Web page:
The Amniotic Egg

Although amphibians were the first vertebrates to successfully invade land, they did not make a full transition to terrestrial life. They still require water in their environment to reproduce. Reptiles are considered the first fully terrestrial vertebrates because they do not need to reproduce in water, as most amphibians do. Reptiles produce amniotic eggs, which encase the embryo in a secure, self-contained aquatic environment. Amniotic eggs provide more protection for the developing embryo than do the jellylike eggs of amphibians.

Figure 41-6 shows the internal structure of the amniotic egg, including its four specialized membranes: the amnion, yolk sac, allantois, and chorion. The egg is named for the amnion (AM-nee-uhn), the thin membrane enclosing the fluid in which the embryo floats. The yolk sac encloses the yolk, a fat-rich food supply for the developing embryo. The allantois (uh-LAN-toh-is) stores the nitrogenous wastes produced by the embryo. Its blood vessels, which lie near the porous shell, function in the exchange of oxygen and carbon dioxide gases. The chorion (KAWR-ee-AHN) surrounds all the other membranes and helps protect the developing embryo. Protein and water needed by the embryo are contained in the albumen (al-BYOO-muhn). You are familiar with albumen as the egg white in a chicken's egg. In most reptiles, the leathery outer shell provides protection from physical damage, limits the evaporation of water from the egg, and allows diffusion of oxygen and carbon dioxide.

The amniotic egg first evolved in reptiles, but it also occurs in mammals and birds. The presence of this feature is strong evidence that reptiles, birds, and mammals evolved from a common ancestor. The eggs of some reptiles and nearly all mammals lack shells, and the embryo develops within the mother's body.

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Chorion Yolk sac figure 41-6

Chorion Yolk sac

Amniotic eggs have four major membranes. The tough but porous shell provides protection while allowing the exchange of oxygen and carbon dioxide. The amniotic eggs of reptiles and birds (shown here) are very much alike internally.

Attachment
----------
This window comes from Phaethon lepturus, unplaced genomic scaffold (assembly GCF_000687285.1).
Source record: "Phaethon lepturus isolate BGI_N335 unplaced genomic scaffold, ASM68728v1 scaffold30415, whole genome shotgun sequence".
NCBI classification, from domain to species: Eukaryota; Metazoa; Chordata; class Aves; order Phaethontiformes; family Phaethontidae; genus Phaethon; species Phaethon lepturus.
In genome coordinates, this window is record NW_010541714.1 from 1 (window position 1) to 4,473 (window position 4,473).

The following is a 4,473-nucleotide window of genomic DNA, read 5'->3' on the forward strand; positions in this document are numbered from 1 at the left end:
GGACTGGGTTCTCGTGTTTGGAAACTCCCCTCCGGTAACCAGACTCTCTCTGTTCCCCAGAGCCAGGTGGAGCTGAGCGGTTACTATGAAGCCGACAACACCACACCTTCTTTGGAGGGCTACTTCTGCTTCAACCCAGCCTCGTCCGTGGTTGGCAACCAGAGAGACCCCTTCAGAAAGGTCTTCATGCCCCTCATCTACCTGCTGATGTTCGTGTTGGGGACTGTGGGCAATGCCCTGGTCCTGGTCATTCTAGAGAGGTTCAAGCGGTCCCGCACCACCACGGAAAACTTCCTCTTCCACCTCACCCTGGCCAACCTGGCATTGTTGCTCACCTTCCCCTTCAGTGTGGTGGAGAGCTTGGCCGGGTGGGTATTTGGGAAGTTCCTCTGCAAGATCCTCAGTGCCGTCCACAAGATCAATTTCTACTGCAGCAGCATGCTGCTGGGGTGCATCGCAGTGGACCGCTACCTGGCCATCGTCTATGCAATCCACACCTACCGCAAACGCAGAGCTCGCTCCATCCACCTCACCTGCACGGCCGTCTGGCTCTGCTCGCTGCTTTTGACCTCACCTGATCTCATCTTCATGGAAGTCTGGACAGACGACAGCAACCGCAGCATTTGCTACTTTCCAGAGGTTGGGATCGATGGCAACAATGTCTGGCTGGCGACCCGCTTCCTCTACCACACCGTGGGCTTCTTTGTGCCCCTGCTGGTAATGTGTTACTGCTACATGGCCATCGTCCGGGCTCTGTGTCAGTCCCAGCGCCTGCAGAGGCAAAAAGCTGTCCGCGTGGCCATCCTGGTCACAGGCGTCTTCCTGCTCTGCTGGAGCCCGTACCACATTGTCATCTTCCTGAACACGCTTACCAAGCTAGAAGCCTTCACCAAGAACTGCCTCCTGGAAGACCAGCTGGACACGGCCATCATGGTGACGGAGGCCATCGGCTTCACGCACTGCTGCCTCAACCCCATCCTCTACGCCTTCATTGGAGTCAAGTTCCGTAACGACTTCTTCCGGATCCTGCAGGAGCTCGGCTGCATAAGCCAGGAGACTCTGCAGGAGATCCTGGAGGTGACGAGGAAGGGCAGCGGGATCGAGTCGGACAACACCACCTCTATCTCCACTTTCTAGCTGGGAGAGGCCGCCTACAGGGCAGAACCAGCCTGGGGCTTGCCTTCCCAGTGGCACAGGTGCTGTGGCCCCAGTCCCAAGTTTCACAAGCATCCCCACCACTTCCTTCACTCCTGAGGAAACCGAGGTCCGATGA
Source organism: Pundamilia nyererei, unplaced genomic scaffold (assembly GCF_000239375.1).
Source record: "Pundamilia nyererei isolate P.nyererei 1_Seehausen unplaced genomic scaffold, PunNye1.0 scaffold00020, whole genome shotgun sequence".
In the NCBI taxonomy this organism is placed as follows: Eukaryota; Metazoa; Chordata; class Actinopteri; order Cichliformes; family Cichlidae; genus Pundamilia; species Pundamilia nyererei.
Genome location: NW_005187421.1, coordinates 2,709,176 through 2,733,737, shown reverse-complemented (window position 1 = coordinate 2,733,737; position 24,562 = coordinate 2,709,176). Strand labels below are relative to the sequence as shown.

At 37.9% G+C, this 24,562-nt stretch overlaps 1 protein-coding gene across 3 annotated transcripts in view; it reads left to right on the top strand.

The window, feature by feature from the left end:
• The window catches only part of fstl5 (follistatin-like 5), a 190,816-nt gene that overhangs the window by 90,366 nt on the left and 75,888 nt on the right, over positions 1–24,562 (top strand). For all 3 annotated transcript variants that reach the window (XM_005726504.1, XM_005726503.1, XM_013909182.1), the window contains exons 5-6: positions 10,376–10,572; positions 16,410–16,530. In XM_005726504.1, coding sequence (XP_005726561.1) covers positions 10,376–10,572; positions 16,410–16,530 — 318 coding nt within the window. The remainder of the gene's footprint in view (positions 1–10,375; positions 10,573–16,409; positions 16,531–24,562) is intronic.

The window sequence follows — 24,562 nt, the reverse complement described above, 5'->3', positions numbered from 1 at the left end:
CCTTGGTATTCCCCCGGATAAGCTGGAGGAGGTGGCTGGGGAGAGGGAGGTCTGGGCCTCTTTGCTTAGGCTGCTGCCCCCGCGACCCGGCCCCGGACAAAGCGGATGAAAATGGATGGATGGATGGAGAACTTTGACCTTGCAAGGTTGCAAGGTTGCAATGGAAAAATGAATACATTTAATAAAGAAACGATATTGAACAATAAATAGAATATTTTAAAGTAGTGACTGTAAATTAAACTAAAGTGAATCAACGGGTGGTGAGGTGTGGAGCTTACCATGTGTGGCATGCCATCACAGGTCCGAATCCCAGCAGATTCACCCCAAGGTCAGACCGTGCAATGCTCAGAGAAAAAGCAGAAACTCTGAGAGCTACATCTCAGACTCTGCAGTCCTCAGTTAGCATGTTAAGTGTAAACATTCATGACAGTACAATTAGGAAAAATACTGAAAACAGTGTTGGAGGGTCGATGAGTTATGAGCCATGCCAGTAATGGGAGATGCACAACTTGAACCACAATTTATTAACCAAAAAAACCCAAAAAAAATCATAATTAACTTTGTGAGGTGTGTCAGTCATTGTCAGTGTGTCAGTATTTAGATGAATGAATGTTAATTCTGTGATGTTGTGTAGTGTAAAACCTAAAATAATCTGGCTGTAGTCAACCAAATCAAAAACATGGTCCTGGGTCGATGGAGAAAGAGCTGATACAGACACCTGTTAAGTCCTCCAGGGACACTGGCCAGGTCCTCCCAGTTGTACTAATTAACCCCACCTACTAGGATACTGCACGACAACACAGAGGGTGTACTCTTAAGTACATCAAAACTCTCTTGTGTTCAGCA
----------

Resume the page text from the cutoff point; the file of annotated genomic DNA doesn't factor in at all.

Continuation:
The skin of this spiny lizard, Sceloporus poinsetti, protects it from the rugged terrestrial environment and from water loss.

Watertight Skin

Because amphibians exchange gases through their skin, the skin must be moist and thin enough to allow rapid diffusion. A drawback of this kind of skin is that amphibians face the loss of body water through evaporation. Reptiles, such as the lizard shown in Figure 41-7, are covered by a thick, dry, scaly skin that prevents water loss. This scaly covering develops as surface cells fill with keratin, the same protein that forms your fingernails and hair. Lipids and proteins in the skin help make the skin watertight. The tough skin of a reptile not only helps conserve body water but also protects the animal against infections and injuries.

Respiration and Excretion

Modern reptiles have developed efficient respiratory and excretory systems that help them conserve water. All reptiles have lungs for gas exchange. All of the tissues involved in gas exchange are located inside the body, where they can be kept moist in even the driest environments. The excretory system of reptiles also helps them conserve body water. Land-dwelling reptiles excrete nitrogenous wastes in the form of uric acid which requires little water for dilution. Reptiles lose small amounts of water in their urine.

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